Abraham is the father of the physical nation God elected to work in and through, and he is also the father of those He calls to be part of His forming spiritual nation. Appreciating Abraham as the father of the physical nation is easy, but seeing him as father of the spiritual nation is not so simple, as we are more apt to think that, because God begets us, He is our spiritual Father. We must therefore see Abraham's spiritual fatherhood in a different light.
The Jews of Jesus' day did not grasp Abraham's spiritual fatherhood correctly. Jesus gives the answer to this perplexing title in John 8, where a great deal of the dialogue involves ancestry.
"And yet if I do judge, My judgment is true; for I am not alone, but I am with the Father who sent Me. . . . I am One who bears witness of Myself, and the Father who sent Me bears witness of Me." They said to Him, 'Where is Your Father?" Jesus answered, "You know neither Me nor My Father. If you had known Me, you would have known My Father also." . . . Then Jesus said to them, "When you lift up the Son of Man, then you will know that I am He, and that I do nothing of Myself; but as My Father taught Me, I speak these things. And He who sent Me is with Me. The Father has not left Me alone, for I always do those things that please Him." (verses 16, 18-19, 28-29)
Abraham's spiritual fatherhood soon becomes the focus of Jesus' instruction:
They answered Him, "We are Abraham's descendants, and have never been in bondage to anyone. How can you say, 'You will be made free'?" . . . "I know that you are Abraham's descendants, but you seek to kill Me, because My word has no place in you. I speak what I have seen with My Father, and you do what you have seen with your father." They answered and said to Him, "Abraham is our father." Jesus said to them, "If you were Abraham's children, you would do the works of Abraham. But now you seek to kill Me, a Man who has told you the truth which I heard from God. Abraham did not do this." (John 8:33, 37-40)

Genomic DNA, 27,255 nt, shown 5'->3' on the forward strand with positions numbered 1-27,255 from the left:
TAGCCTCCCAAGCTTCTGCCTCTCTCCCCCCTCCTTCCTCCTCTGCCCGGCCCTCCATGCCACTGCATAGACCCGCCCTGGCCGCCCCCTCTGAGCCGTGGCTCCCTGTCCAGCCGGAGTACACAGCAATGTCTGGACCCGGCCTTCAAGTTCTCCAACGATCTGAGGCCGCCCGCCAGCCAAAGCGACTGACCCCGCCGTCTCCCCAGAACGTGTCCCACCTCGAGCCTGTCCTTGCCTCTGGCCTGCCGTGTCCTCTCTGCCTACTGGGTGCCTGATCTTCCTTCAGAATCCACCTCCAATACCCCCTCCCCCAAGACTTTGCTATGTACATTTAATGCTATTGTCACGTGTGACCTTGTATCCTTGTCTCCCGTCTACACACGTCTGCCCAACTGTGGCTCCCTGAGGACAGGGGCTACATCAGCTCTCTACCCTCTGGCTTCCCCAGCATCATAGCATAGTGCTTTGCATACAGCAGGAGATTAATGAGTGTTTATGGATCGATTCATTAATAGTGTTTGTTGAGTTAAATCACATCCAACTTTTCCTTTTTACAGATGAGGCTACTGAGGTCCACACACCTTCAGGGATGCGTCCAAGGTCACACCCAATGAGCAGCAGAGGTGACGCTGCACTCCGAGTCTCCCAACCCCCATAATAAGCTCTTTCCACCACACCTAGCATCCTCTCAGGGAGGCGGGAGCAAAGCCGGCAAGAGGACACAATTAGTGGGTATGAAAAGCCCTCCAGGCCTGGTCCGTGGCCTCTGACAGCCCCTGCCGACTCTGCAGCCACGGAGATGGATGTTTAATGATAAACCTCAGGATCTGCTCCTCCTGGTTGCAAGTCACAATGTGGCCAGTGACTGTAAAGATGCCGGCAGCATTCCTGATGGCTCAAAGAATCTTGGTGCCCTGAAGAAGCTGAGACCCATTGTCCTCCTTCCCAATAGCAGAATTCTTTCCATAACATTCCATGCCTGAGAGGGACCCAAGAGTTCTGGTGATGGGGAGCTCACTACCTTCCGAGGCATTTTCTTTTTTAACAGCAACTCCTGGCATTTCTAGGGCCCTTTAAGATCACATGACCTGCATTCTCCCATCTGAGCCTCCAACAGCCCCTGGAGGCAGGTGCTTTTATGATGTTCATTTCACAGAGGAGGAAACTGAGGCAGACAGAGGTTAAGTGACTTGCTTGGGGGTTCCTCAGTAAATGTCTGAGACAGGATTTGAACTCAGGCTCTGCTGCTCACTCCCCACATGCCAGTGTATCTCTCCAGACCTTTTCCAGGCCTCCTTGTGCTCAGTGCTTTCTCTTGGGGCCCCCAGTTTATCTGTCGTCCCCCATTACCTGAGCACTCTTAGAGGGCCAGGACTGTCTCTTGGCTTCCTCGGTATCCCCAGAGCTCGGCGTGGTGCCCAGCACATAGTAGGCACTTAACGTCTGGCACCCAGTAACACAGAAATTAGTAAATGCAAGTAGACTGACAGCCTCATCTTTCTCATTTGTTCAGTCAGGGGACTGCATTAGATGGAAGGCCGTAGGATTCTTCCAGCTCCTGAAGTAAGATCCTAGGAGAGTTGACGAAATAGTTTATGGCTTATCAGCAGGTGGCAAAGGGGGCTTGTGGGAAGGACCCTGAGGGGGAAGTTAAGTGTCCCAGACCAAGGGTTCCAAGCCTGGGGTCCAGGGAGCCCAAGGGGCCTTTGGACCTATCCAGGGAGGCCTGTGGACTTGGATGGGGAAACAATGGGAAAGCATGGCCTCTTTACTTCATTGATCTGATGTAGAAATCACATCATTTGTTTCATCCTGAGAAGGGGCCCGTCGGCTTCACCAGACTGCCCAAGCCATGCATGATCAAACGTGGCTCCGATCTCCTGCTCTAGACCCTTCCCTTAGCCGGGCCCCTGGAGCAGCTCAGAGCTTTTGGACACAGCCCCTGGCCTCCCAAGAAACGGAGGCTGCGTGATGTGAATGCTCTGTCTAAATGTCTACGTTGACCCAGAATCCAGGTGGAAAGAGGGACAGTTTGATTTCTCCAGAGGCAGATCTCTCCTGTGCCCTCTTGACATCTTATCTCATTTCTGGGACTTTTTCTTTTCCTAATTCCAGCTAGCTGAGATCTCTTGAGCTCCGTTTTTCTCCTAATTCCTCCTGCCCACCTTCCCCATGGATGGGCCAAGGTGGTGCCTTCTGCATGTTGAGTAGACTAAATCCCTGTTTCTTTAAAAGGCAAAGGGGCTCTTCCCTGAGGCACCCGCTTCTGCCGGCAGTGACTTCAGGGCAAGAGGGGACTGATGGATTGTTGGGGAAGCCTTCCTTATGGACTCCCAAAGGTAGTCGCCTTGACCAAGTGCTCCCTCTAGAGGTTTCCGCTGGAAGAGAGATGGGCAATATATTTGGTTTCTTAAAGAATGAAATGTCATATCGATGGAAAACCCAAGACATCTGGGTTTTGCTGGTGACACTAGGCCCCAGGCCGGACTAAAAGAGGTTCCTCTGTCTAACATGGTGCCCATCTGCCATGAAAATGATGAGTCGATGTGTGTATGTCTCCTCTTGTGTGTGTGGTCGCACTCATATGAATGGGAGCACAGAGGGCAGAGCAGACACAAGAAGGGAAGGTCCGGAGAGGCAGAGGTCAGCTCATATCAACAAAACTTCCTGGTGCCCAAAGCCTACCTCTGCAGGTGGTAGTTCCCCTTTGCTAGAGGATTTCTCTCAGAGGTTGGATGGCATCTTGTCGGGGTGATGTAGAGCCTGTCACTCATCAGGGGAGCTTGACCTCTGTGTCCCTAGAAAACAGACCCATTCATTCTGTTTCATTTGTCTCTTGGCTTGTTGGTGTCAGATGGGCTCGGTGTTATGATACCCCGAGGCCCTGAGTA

Members of the same family bear a likeness to one another. It is this principle that designates who is a spiritual child of Abraham. It is not a matter of physical resemblance but a similarity of moral and spiritual attitude and behavior. Christ designates that resemblance to be believing God as Abraham did, as well as doing the works that he did. In the larger picture, a spiritual descendant of Abraham will grow and overcome, gradually changing into the spiritual image of Jesus Christ.
The factor that set Abraham apart above all others was that faith drove, motivated, inspired, and guided—sometimes dramatically—what he did with his life. Thus, Abraham is not only the physical progenitor of Israelites but also the spiritual, moral pattern that his descendants are to conform to.
John W. Ritenbaugh
The Christian Fight (Part Six)
Before all else, God requires a person to have faith in order to be justified. Then, he must repent of his sins (Psalm 51; Matthew 3:1-2; Acts 2:37-38; 3:19) and upon baptism, be born from above (or made spiritually alive) by the power of the Holy Spirit (John 3:3-8). Much more than a simple human decision, justification is God's recognition and acceptance of an individual's repentance and decision to be baptized. At that time, a faithful individual becomes a part of the Body of Christ (I Corinthians 12:13) through the indwelling of His Holy Spirit (Romans 8:10; Galatians 2:20; I John 3:24).
Martin G. Collins
Are You Justified?
Circumcision represents any work or any body of works that an individual might attempt to use as payment—they are unacceptable for this use, any and all of them.
John W. Ritenbaugh
The Christian Fight (Part Four)
Other Forerunner Commentary entries containing Romans 4:11: